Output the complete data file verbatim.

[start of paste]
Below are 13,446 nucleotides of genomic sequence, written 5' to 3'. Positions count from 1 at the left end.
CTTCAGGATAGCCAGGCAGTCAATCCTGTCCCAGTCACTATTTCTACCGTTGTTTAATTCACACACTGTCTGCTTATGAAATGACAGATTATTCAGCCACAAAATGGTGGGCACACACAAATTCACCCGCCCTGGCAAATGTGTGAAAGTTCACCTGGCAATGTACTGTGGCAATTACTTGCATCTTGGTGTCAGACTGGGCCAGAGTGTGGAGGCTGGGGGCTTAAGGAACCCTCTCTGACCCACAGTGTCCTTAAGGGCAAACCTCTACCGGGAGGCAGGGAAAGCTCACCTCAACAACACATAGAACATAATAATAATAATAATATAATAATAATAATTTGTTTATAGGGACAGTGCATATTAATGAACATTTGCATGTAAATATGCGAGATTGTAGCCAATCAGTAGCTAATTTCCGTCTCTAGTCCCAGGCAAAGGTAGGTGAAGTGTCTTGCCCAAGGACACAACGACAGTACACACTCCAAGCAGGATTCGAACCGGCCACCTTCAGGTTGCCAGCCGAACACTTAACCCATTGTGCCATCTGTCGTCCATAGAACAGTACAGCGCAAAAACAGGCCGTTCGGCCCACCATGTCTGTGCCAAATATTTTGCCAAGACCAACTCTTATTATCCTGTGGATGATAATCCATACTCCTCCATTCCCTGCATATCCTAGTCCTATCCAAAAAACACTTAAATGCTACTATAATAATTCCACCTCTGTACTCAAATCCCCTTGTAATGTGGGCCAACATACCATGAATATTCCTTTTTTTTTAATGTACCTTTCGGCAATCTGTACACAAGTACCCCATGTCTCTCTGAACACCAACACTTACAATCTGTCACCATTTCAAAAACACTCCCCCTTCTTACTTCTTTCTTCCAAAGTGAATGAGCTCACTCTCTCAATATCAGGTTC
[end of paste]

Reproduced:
Below are 13,446 nucleotides of genomic sequence, written 5' to 3'. Positions count from 1 at the left end.
CTTCAGGATAGCCAGGCAGTCAATCCTGTCCCAGTCACTATTTCTACCGTTGTTTAATTCACACACTGTCTGCTTATGAAATGACAGATTATTCAGCCACAAAATGGTGGGCACACACAAATTCACCCGCCCTGGCAAATGTGTGAAAGTTCACCTGGCAATGTACTGTGGCAATTACTTGCATCTTGGTGTCAGACTGGGCCAGAGTGTGGAGGCTGGGGGCTTAAGGAACCCTCTCTGACCCACAGTGTCCTTAAGGGCAAACCTCTACCGGGAGGCAGGGAAAGCTCACCTCAACAACACATAGAACATAATAATAATAATAATATAATAATAATAATTTGTTTATAGGGACAGTGCATATTAATGAACATTTGCATGTAAATATGCGAGATTGTAGCCAATCAGTAGCTAATTTCCGTCTCTAGTCCCAGGCAAAGGTAGGTGAAGTGTCTTGCCCAAGGACACAACGACAGTACACACTCCAAGCAGGATTCGAACCGGCCACCTTCAGGTTGCCAGCCGAACACTTAACCCATTGTGCCATCTGTCGTCCATAGAACAGTACAGCGCAAAAACAGGCCGTTCGGCCCACCATGTCTGTGCCAAATATTTTGCCAAGACCAACTCTTATTATCCTGTGGATGATAATCCATACTCCTCCATTCCCTGCATATCCTAGTCCTATCCAAAAAACACTTAAATGCTACTATAATAATTCCACCTCTGTACTCAAATCCCCTTGTAATGTGGGCCAACATACCATGAATATTCCTTTTTTTTTAATGTACCTTTCGGCAATCTGTACACAAGTACCCCATGTCTCTCTGAACACCAACACTTACAATCTGTCACCATTTCAAAAACACTCCCCCTTCTTACTTCTTTCTTCCAAAGTGAATGAGCTCACTCTCTCAATATCAGGTTC